Patti Linebaugh still remembers having to identify the body of her 2 1/2-year-old granddaughter, Amy Sue Seitz.

The little girl was kidnaped, tortured with a pair of pliers and raped in 1978. Sun and water had so distorted her features that Linebaugh at first could not make a positive identification. A year later, when they found the man who had done it, Linebaugh was stunned. Here was a lean, distinguished-looking student of sociology who had been a known child molester for 20 years.

Six weeks before Amy Sue's death, Atascadero state hospital had pronounced him cured and released him as a model of what could be done with modern psychiatry.

"I guess you had an angry grandmother then," Linebaugh said. "I wanted to make sure that no child would have to go through what Amy did."

From this hilly, rapidly growing suburban community northwest of Los Angeles, the impact of Patti Linebaugh's anger has spread so far it could well curtail the treatment of child molesters throughout the country, sending them instead to long terms in prison.

The citizens group Linebaugh founded, Society's League Against Molesters (SLAM), has already forced the addition of mandatory sentencing to California's molester law and eliminated automatic hospital treatment for many convicted offenders.

Through personal friendships, exchanges of letters and news clippings, SLAM and similar groups have also forced changes in the laws in Colorado and Washington state and taken their work into New York, Michigan, Texas, Ohio and other states. It is the beginning of a movement that may rival the success of the citizen groups that have succeeded in securing toughened laws against drunken drivers.

Everywhere in the country, legislators, columnists and angry citizens have begun to propose longer jail terms as a protection against individuals suffering from severe, difficult-to-alter social problems, putting them on a collision course with the rising costs of courts and prisons.

The American prison population increased 12.1 percent in 1981, the largest annual increase since figures began to be compiled in 1925. The total of 369,009 individuals in prisons breaks all U.S. records, and some lawyers say something has to give.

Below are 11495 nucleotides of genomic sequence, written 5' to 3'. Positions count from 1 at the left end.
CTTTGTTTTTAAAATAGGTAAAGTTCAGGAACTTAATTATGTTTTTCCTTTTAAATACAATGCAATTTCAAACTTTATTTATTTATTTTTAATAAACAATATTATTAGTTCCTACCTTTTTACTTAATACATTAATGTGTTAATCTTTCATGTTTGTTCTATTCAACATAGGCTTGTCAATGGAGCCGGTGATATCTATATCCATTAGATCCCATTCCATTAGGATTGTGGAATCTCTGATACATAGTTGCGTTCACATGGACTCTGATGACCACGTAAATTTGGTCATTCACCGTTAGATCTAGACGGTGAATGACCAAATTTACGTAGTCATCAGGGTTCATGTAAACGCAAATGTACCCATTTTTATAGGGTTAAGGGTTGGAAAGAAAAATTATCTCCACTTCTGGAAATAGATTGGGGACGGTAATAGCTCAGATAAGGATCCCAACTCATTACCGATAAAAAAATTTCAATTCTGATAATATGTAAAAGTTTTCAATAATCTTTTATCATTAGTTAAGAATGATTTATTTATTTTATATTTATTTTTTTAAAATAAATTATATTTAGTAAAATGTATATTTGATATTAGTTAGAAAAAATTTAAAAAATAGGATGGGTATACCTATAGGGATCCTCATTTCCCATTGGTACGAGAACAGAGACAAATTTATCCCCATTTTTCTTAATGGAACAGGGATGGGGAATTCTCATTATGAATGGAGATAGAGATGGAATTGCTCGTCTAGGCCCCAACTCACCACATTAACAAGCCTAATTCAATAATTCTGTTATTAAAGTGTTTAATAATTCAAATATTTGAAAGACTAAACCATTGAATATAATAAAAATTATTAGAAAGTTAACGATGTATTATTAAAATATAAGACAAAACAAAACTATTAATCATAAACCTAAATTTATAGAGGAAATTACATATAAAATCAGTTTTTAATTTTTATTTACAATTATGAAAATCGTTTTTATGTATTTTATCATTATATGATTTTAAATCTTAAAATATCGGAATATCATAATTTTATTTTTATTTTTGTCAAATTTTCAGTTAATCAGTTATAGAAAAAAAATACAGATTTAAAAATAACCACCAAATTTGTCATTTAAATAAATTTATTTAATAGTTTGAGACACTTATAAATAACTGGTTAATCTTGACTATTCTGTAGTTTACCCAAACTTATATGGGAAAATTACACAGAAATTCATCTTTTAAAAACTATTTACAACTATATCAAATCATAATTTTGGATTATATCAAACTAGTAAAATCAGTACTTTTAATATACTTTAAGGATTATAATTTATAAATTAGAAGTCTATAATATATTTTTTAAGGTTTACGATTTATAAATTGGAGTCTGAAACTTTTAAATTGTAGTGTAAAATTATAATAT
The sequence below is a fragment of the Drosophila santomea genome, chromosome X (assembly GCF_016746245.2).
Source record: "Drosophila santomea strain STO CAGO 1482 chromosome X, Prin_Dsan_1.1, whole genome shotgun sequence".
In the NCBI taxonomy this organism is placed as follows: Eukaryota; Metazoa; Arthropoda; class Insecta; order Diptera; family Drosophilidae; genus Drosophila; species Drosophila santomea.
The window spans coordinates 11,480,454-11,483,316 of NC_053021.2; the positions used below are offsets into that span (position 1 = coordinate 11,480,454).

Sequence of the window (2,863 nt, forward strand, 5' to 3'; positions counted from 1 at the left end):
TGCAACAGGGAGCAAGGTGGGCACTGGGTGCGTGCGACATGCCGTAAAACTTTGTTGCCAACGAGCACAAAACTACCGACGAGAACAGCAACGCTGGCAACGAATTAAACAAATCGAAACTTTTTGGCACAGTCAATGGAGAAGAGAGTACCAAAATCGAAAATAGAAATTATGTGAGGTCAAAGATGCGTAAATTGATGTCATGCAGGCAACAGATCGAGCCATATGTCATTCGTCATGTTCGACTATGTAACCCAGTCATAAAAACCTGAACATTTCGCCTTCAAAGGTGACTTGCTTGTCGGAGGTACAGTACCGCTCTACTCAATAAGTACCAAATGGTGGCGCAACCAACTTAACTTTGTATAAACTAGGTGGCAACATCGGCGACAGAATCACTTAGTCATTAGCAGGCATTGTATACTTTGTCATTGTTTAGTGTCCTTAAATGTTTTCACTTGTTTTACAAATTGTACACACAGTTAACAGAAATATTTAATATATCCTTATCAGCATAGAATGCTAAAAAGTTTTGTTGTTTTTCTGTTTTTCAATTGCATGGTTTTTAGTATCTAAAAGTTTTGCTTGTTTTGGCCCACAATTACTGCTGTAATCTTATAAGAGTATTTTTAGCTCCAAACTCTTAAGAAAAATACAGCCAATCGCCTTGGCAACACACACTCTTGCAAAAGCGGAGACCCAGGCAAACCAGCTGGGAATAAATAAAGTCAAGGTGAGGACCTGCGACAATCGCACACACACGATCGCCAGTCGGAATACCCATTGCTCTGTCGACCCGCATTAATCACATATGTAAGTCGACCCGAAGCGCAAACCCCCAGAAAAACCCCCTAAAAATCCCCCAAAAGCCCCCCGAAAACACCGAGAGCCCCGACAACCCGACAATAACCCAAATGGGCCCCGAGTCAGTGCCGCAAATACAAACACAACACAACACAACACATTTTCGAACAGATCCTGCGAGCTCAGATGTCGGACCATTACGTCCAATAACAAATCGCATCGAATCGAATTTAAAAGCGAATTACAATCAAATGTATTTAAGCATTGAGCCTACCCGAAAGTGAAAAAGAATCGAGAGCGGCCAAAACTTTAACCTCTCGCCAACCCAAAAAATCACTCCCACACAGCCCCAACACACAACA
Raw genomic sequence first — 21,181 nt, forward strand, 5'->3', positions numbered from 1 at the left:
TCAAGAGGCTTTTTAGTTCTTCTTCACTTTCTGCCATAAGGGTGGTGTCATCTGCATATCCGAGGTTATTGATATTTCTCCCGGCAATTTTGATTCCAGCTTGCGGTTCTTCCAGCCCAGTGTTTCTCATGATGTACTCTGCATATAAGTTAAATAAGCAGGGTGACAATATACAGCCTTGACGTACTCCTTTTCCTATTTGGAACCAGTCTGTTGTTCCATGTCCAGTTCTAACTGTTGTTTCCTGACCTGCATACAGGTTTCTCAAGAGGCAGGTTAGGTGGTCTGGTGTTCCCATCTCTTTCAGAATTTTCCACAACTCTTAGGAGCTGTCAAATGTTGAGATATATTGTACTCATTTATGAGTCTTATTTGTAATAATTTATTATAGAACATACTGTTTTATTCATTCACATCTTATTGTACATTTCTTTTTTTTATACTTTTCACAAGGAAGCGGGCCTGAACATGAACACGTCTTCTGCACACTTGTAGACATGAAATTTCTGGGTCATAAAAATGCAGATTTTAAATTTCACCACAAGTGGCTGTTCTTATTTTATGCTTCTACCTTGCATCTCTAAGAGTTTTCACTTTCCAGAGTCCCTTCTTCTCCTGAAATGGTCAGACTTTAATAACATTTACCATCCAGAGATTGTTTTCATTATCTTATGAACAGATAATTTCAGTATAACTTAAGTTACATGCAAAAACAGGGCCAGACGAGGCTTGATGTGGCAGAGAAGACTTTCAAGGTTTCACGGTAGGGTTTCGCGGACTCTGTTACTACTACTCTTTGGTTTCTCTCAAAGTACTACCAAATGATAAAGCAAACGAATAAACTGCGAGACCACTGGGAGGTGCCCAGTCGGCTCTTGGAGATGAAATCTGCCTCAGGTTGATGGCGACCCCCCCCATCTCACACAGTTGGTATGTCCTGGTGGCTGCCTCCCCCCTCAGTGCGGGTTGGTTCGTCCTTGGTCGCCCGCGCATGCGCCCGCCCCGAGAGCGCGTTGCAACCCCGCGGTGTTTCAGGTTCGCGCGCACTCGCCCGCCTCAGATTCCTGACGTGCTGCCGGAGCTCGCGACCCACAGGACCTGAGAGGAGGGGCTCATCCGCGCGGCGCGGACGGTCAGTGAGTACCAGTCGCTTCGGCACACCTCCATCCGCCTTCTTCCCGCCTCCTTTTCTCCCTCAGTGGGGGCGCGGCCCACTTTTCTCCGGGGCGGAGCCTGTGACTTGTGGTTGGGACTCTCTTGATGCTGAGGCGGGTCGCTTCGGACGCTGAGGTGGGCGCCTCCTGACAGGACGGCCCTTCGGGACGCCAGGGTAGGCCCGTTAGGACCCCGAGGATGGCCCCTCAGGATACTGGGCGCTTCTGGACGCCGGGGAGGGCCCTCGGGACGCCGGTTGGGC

"What happens after they pass mandatory sentencing is that the prison poulations double or triple very quickly," said David Landau, legislative counsel for the American Civil Liberties Union. "They become breeding grounds of crime." The overcrowding then leads to judicial orders that can force early releases of some prisoners or massive expenditures of tax money for new facilities.

Families, police and prosecutors who have immersed themselves in unusually disturbing cases of child molestation seem more than willing to pay for more prisons. Irving Prager, the Ventura County deputy district attorney who prosecuted the Amy Sue Seitz case, now teaches law and is preparing an article on child molesters. "It is the most misunderstood crime in America," he said.

Prager said some studies indicate that a majority of child molesters were themselves molested when they were children. Some researchers speculate that molesters are creating a new generation of disturbed individuals. The crime is doubly difficult to identify and stop because so few victims are willing to tell their parents or the police what happened to them.

Courts in most states, including Maryland, Virginia and the District, rarely give lengthy jail sentences to child molesters. Instead they prefer to put molesters on probation on the condition that they undergo psychiatric treatment.

"To steal a TV set is considered more of a crime than child molestation," Linebaugh said. Prager said: "A true pedophile, whose true sexual preference is with prepubescent children, is a danger to children all his life, and at least should not be allowed around children."

Specialists in treating molesters differ over whether some offenders, such as relatives of the victim or young offenders guilty of only one incident, might be helped by therapy.

Patrick Barker, a psychologist who helped treat Theodore F. Frank, Amy Sue Seitz' convicted killer, at Atascadero, said, "If the person himself or herself truly wants to make a major change in his life," then therapy can work. Barker said it was "a horrible, horrible feeling" to discover that the patient released with his and others' approval had killed a little girl. He said he knew then that Frank "had wanted to persuade Atascadero that he wanted to make the change" when actually all he wanted was the early release from confinement.